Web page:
Ofcom published their second 'Media Nations' report today which looks at how the UK is watching and listening to content. It is a thorough (and long!) report that breaks down what we are consuming, how we are consuming it and how this has evolved over time.
The headline cutting through is that YouTube and Netflix are now the 2nd and 3rd most watched 'channels' (a term that has to have a new meaning in this evolving media landscape) and are the most popular sources of content for young adults (defined as 18-34). The report states that 47% of all homes have a paid-for streaming service (SVoD) with total subscriptions rising to 19.1m. They have overtaken pay-TV, but the evidence suggests that these are augmenting, not replacing linear broadcast.
This may sound bleak for Public Service Broadcasters (PSBs), but dig a little deeper into the report and actually linear broadcast TV is in good health. The British public still watches 3 hours 12 minutes of broadcast TV each day and major broadcast moments cut through in a way other media can not possibly reach. Total viewing has reduced by 11 minutes on the previous year, but this is a smaller reduction than many anticipated and is still the most popular way to consume content.
Revenues are also stable and growing, with a 1.1% increase in pay-TV revenue and TV getting a stable slice of the growing advertising pie. The lesson and challenge for broadcasters is that content rules and the PSBs need to constantly look at their offerings to make sure they are relevant, desired by (particuarly younger) audiences and accessible on a range of devices.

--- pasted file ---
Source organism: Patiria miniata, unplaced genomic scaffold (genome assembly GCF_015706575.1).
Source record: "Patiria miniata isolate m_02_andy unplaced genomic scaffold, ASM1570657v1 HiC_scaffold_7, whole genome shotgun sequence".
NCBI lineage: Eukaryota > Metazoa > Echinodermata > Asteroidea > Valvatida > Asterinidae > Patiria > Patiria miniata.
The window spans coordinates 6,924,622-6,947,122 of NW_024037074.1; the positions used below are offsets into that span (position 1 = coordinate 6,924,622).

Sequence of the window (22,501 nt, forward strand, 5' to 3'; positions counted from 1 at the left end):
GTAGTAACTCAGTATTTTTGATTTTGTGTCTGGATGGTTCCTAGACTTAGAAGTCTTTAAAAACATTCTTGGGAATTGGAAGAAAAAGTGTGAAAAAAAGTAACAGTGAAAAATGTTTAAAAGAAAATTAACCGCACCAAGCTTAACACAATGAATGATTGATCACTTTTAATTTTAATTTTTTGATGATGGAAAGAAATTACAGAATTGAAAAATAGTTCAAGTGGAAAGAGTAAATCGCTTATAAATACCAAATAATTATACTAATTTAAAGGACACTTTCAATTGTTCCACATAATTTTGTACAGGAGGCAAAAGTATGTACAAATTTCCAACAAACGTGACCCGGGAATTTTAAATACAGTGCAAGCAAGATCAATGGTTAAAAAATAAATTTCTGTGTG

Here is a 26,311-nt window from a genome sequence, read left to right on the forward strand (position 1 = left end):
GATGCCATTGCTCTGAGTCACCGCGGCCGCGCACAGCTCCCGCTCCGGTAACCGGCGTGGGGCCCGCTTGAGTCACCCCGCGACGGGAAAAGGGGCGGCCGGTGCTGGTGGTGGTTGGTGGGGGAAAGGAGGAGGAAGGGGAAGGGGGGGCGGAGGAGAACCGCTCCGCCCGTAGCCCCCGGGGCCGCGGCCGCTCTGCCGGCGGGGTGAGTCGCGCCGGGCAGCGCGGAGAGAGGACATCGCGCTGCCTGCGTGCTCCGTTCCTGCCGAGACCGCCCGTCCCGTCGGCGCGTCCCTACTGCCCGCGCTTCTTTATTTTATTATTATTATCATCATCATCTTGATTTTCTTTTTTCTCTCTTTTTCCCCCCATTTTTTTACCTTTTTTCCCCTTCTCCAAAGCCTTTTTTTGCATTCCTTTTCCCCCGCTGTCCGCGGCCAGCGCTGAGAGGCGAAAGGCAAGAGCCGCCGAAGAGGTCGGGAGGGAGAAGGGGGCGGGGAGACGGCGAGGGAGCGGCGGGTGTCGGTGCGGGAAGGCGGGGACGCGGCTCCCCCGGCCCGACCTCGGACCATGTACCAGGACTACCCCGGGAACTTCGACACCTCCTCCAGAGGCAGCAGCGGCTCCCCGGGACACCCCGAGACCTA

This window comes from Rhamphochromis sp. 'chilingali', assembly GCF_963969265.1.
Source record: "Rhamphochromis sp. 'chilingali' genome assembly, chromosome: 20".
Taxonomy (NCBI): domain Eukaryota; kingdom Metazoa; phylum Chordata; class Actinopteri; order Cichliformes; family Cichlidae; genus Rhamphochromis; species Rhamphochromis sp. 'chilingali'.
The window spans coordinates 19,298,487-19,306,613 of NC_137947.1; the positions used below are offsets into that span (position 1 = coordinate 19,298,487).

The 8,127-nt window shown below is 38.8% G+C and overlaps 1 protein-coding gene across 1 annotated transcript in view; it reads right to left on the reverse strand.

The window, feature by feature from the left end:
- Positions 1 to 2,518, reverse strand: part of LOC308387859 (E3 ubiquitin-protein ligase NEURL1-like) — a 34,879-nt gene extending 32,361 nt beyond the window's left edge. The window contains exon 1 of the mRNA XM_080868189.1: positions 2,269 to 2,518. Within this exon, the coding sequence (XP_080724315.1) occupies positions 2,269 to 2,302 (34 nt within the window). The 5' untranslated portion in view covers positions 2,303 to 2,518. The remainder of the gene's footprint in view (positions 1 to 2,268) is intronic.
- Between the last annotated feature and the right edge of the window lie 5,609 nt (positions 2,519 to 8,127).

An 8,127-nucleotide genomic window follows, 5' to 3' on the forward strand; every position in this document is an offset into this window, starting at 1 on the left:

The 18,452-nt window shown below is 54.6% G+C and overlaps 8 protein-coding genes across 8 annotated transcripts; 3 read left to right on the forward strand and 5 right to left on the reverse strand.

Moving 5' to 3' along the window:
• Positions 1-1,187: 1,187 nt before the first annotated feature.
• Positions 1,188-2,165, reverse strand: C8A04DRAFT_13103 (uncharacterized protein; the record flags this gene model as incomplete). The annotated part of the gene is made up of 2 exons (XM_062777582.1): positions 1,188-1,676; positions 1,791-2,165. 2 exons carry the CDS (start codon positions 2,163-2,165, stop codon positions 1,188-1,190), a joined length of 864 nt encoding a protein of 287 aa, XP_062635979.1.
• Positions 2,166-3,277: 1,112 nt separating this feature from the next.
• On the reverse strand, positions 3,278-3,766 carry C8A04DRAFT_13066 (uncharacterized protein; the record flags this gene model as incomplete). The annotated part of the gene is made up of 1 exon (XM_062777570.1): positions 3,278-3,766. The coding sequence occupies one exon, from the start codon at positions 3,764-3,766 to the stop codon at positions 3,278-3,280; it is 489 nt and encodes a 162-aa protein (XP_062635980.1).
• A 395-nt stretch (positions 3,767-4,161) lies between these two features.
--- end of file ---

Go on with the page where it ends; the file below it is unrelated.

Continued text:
So what does this mean for the policy debates currently surrounding TV? For one thing it calls into question suggestions to extend prominence into the online world. Linear broadcast is holding up and making money, so should compete for attention by investing and producing the content audiences want, not by making it harder to find online content. If young people want different formats and new types of content, PSBs should meet these evolving consumer demands, not constrain online providers and reduce consumer choice.
The report also covers audio too and the good news is that digital radio is growing and accounts for 56% of all listening. DAB remains the most listened to format, with the proportion of households with a DAB radio increasing 3% to 67%. 83% of households can now get a digital radio signal and we're seeing an improvement on the roads too, with 73% of roads able to get DAB. Combined with increasing 4G coverage, that makes nearly everyone in the UK able to listen to digital radio through DAB or the internet. In content terms we all seem to love a podcast, but the data says this is mostly with younger people and only one in eight adults listen to them in total. A review of radio broadcast is getting underway and we look forward to sharing our view on how the radio landscape will evolve.